First semester in New Haven we roomed together. I was totally lost; having been to boarding school from fifth grade with every day, being told when to rise, to eat, to go to class and study hall, to do sports, suddenly there was no exterior armature and I could not get myself up for breakfast before my six 8 o’clock classes, nor even bother to attend some of them. Kit seemed to have landed on his feet academically, and we did collaborate on a semester project for Geology, squabbling over who would do what part, but somehow getting it submitted for a passing grade. At the end of the first semester, Kit decided to switch roommates – I moved across the hall and Kit finished out the year with Frank Wanning, with whom I roomed the next year. Second year Kit lived right across the street in Silliman when I was in TD. We saw a lot of each other. Kit had three great roommates: Stef Graae, cox on the varsity crew who became a Superior Court judge in Washington, Willy Wheeler, a painter who had 15 minutes of fame for the Wheeler Ranch in northern California, a great counterculture center, and Eddy Freeman, our class poet, killed in a plane crash in South America shortly after graduation. We were entranced by the Beatnik poets, and I remember an evening in New Haven with Gregory Corso and Allen Ginsberg. We joined them sartorially in Levis, boots and lumberjack shirts. Remember this was the fall of ’59 and jeans were not widespread on campus. Eddy was going down to NYC to read poetry and bring back pot, also in those distant times not heard-of on campus. First semester sophomore year I was still lost, cutting class and meals. (Arguably, my singing group activity was what got me eventually grounded enough to graduate.) Kit spend a lot of time with one of my roommates, now lost somehow, and drinking out of those leather Spanish botas ruined many shirts.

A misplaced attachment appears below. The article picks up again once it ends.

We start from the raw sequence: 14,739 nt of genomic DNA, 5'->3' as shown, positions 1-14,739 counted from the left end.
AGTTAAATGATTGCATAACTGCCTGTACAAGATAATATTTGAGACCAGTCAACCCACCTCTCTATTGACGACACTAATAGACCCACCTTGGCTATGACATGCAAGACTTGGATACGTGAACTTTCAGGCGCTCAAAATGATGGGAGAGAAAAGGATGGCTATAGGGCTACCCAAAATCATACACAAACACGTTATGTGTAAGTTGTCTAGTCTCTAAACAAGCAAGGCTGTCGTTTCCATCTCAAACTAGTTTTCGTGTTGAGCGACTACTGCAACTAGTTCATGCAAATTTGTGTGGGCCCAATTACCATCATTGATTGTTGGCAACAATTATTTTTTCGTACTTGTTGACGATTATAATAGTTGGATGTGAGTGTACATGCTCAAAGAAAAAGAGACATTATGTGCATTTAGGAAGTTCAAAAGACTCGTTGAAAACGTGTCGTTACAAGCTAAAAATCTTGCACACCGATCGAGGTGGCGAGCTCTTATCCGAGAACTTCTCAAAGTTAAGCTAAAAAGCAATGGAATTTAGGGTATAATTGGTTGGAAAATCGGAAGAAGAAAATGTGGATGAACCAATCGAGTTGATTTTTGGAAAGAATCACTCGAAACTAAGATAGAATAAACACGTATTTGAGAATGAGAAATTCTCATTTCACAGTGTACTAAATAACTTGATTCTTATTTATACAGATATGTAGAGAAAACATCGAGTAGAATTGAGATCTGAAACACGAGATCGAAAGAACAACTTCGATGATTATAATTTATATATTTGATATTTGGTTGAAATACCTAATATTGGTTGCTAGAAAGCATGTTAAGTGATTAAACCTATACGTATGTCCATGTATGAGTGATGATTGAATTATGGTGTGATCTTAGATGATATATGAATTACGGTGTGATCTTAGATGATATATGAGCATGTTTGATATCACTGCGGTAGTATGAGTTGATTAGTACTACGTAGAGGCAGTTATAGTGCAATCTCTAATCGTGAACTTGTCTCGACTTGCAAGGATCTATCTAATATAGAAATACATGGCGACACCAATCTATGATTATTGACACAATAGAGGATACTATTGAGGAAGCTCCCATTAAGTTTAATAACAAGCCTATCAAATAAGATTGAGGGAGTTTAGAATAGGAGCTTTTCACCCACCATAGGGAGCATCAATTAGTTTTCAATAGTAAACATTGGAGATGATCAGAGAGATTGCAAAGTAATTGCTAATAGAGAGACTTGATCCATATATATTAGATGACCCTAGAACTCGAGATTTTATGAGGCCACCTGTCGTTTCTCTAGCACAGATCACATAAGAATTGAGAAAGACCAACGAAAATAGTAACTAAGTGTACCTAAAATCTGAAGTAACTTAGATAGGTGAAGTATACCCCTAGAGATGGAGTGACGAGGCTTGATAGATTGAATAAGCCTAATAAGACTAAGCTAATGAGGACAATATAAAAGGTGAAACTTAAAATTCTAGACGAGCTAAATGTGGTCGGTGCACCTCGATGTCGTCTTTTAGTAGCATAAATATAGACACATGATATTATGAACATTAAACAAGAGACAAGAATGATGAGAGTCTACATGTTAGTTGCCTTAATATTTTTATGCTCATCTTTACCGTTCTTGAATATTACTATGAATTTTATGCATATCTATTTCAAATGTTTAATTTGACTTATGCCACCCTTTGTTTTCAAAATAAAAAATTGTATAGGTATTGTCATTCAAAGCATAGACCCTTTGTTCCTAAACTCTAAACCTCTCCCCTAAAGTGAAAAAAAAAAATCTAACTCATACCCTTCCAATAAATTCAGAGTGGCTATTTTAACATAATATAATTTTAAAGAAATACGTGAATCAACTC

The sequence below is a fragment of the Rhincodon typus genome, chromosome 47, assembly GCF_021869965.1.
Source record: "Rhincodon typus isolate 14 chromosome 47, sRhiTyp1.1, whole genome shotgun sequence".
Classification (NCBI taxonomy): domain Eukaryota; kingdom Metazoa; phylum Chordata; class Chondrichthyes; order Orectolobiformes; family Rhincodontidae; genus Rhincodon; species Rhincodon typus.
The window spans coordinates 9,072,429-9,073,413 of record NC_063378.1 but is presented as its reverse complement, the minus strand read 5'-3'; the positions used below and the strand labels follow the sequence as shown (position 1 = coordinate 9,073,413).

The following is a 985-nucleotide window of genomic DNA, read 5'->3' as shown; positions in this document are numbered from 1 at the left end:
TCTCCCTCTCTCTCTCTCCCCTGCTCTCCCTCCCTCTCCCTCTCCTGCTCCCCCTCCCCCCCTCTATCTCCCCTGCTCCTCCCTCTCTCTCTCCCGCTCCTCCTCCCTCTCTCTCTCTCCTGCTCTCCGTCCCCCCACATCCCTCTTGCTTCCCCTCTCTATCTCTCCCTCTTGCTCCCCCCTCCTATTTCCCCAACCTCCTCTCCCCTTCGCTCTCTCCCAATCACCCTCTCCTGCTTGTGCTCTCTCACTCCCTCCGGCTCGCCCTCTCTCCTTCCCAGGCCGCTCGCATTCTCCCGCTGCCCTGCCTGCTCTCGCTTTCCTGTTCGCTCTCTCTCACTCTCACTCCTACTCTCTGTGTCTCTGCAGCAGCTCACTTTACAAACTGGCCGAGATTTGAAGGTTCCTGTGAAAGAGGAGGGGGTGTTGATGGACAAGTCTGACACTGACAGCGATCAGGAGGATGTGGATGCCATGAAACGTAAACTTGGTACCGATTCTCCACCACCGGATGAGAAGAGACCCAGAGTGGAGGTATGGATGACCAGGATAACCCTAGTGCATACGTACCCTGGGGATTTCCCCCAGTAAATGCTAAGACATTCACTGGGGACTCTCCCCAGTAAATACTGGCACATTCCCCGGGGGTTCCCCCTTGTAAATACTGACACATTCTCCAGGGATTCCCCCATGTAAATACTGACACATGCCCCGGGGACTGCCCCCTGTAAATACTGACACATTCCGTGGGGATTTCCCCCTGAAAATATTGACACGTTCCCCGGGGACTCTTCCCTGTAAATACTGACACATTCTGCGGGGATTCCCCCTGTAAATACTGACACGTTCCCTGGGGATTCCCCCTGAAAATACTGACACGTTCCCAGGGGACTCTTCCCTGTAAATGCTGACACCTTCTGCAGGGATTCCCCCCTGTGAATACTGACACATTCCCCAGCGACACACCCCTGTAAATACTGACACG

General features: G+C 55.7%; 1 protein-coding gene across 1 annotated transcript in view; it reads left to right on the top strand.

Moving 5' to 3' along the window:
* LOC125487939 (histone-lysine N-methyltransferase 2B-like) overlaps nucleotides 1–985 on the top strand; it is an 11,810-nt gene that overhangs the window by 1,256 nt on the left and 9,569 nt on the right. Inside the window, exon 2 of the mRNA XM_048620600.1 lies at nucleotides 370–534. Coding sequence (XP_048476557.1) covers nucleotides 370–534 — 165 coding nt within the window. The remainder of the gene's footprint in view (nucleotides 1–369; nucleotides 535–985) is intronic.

Kit left after that year, and I reconnected with him in the spring of ’64 as he was about to graduate, already very happily married with Joan. My work kept me traveling a lot and so Kit and I knew where we were but did not meet again face-to-face until the early ’70s when I sang with the Louisville Symphony. It was a genuine rekindling of our friendship, and we remained in closer touch. Midway between St. Louis and Louisville lies the lovely and historical river town, New Harmony, where we saw Kit and Joan twice. The first visit included Peter Garrett, who in our senior year at WRA had played Hamlet to Kit’s Horatio and my Laertes. Joan had invited us to surprise Kit for the second visit, to celebrate his birthday, perhaps the 65th. I will always remember the pleased look on Kit’s face when we walked into their room. I remember a dinner on the upper West Side of New York, with our daughters on their way to college, my Barbi to Mt. Holyoke and his Laura to Yale. After I retired and moved to the east coast, the Kincade family visited here, and we had a couple of great visits in Louisville. Kit and Joan were wonderful hosts – we went to the theater and talked and talked. Old friends are the best friends and I’m very sad to have lost Kit. But what remains are many stories of somewhat disordered and crazy adventures which I’d rather relate than write about.

 
— John Harger Stewart

.